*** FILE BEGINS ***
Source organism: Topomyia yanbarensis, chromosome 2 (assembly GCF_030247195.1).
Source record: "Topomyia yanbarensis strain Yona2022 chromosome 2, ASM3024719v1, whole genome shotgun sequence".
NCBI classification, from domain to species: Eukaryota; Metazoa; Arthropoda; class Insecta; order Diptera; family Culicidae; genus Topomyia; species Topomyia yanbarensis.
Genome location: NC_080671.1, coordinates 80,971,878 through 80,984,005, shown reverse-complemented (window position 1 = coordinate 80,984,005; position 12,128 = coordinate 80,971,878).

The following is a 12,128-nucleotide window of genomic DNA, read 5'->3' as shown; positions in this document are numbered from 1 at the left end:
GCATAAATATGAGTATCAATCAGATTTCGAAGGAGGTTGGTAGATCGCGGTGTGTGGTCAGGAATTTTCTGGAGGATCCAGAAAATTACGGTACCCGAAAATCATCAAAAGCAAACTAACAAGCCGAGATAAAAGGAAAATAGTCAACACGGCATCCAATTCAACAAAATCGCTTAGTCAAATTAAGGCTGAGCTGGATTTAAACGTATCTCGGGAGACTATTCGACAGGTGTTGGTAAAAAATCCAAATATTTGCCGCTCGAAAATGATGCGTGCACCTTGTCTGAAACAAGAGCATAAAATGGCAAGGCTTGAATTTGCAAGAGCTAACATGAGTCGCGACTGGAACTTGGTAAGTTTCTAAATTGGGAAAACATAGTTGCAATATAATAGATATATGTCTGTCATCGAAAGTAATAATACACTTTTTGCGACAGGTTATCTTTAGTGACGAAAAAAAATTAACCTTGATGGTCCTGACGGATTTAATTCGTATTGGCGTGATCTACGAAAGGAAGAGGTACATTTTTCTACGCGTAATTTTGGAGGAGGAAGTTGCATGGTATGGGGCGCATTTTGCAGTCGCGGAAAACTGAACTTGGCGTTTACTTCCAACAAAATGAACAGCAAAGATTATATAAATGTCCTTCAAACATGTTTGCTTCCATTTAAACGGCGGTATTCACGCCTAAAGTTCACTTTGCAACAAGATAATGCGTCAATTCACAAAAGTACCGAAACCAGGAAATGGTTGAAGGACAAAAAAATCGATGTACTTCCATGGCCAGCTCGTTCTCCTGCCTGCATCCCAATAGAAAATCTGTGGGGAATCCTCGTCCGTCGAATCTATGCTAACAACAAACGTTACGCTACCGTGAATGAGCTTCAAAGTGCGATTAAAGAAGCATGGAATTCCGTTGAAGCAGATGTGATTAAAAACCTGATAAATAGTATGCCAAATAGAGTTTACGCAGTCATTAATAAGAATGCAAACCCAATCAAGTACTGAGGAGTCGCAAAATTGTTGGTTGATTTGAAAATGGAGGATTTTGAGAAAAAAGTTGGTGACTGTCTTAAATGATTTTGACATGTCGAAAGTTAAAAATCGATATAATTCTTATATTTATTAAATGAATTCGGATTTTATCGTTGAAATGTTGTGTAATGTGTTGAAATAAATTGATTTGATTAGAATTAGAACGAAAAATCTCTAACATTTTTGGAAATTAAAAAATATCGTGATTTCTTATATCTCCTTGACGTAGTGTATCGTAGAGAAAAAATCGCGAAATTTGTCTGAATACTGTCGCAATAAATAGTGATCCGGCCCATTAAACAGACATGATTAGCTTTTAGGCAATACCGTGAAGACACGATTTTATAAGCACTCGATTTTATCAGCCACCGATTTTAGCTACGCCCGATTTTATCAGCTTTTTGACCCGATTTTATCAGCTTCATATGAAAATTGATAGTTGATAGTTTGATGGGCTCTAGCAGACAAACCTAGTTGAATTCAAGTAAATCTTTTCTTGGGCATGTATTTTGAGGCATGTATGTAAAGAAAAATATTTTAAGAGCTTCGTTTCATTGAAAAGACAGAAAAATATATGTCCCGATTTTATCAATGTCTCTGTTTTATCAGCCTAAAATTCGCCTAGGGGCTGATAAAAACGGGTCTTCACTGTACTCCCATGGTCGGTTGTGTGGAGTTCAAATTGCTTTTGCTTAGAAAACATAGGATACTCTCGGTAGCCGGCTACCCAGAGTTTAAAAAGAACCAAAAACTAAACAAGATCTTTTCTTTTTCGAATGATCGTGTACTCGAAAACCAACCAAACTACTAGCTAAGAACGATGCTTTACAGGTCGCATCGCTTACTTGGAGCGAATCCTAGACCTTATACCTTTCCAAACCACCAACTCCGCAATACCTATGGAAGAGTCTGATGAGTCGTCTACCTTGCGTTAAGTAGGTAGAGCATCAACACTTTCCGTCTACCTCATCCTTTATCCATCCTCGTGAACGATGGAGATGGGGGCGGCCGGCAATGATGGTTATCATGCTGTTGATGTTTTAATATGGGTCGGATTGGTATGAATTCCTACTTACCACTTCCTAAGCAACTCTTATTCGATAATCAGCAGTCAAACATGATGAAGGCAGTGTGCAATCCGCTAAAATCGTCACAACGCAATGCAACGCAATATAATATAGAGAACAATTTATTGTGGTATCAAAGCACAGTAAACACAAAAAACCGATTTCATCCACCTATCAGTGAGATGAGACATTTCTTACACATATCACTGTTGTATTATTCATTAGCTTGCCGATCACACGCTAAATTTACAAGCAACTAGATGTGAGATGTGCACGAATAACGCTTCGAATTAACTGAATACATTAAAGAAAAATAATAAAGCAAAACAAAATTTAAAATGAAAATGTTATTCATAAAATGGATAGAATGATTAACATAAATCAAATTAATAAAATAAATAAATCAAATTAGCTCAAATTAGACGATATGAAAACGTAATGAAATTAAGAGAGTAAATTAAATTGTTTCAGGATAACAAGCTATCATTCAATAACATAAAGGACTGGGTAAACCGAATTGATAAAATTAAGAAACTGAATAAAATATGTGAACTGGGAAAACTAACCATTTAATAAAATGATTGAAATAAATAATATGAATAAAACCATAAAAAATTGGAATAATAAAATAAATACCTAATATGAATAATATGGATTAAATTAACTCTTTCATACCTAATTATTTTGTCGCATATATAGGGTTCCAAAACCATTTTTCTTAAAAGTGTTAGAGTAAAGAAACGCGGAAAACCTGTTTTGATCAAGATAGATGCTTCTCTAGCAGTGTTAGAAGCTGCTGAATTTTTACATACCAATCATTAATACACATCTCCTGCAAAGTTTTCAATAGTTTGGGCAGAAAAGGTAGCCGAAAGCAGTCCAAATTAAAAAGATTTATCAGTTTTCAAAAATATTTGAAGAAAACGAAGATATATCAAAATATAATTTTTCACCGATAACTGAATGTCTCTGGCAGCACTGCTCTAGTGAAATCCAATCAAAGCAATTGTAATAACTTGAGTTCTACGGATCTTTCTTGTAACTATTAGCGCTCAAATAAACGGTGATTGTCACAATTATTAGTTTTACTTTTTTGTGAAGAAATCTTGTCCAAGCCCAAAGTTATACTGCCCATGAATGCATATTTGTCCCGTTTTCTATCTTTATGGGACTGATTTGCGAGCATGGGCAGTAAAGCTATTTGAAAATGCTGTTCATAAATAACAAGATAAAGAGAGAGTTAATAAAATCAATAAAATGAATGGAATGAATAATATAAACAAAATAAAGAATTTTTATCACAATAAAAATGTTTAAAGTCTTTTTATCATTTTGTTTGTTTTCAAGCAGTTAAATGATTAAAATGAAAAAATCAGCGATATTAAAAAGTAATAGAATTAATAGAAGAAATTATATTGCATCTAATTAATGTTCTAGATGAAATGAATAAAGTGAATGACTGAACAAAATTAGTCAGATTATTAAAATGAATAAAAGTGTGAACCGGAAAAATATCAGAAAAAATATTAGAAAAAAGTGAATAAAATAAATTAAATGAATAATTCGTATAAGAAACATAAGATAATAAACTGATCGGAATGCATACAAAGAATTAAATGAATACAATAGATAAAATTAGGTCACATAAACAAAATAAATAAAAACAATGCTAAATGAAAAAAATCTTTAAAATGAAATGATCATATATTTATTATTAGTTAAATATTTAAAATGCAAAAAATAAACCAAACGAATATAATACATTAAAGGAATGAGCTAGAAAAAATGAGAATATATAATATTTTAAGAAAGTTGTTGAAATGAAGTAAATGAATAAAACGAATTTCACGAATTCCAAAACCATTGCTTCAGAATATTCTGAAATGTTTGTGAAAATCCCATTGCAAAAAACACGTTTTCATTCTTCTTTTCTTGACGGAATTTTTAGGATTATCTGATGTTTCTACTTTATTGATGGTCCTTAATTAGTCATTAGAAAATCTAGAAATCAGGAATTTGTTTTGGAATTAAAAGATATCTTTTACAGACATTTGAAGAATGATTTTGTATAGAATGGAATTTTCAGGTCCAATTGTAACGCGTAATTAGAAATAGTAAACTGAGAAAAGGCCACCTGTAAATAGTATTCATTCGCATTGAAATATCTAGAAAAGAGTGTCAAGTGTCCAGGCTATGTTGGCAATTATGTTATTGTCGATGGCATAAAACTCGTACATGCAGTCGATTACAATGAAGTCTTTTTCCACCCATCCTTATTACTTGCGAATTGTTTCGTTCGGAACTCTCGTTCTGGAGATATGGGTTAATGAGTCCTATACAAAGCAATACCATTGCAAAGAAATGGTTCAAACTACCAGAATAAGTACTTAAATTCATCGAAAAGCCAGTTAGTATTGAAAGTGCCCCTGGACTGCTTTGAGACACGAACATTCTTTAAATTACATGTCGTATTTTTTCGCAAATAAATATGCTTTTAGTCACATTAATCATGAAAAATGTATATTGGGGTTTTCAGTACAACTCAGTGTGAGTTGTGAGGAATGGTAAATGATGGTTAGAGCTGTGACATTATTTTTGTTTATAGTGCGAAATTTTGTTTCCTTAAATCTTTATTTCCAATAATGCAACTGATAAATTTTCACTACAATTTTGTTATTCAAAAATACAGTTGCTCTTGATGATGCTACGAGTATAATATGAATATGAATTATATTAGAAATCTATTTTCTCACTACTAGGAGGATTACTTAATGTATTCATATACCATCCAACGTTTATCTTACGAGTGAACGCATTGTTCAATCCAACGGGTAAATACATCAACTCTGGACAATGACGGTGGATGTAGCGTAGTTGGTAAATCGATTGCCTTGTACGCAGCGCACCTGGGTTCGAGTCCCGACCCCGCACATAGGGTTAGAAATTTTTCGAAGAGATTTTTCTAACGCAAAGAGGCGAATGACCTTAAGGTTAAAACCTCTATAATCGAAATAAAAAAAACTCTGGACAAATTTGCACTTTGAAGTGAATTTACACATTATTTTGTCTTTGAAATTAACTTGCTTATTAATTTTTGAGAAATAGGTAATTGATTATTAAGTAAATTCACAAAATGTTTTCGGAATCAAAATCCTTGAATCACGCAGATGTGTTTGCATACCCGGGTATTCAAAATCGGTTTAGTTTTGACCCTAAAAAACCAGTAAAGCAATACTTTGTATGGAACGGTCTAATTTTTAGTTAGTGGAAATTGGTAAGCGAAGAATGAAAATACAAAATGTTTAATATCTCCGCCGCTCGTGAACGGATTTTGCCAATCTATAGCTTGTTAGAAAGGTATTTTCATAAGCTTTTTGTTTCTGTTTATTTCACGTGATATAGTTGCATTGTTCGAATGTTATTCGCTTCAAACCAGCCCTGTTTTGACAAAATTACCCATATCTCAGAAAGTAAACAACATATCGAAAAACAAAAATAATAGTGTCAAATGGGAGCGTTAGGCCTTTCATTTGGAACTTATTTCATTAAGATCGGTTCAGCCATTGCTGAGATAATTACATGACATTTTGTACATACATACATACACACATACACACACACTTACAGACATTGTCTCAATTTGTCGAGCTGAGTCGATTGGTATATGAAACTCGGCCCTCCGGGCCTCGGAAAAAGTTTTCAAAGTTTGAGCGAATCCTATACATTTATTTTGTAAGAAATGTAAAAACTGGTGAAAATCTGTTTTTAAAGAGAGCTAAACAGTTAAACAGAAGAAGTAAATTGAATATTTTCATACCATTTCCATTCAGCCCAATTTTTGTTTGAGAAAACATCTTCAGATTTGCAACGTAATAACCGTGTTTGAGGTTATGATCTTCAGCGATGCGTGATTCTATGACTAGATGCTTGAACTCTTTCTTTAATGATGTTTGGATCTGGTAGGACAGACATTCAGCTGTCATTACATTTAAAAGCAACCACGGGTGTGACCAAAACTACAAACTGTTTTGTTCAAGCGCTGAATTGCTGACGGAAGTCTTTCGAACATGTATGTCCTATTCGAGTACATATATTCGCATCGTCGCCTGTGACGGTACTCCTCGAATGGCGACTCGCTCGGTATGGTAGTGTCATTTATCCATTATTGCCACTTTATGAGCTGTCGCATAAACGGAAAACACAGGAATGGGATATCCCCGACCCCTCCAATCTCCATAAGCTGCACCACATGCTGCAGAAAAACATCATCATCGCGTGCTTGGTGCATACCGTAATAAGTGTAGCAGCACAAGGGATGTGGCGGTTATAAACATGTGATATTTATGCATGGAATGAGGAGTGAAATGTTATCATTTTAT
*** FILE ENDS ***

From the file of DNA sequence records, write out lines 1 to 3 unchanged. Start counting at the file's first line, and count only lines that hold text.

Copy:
Source organism: Topomyia yanbarensis, chromosome 2 (assembly GCF_030247195.1).
Source record: "Topomyia yanbarensis strain Yona2022 chromosome 2, ASM3024719v1, whole genome shotgun sequence".
NCBI classification, from domain to species: Eukaryota; Metazoa; Arthropoda; class Insecta; order Diptera; family Culicidae; genus Topomyia; species Topomyia yanbarensis.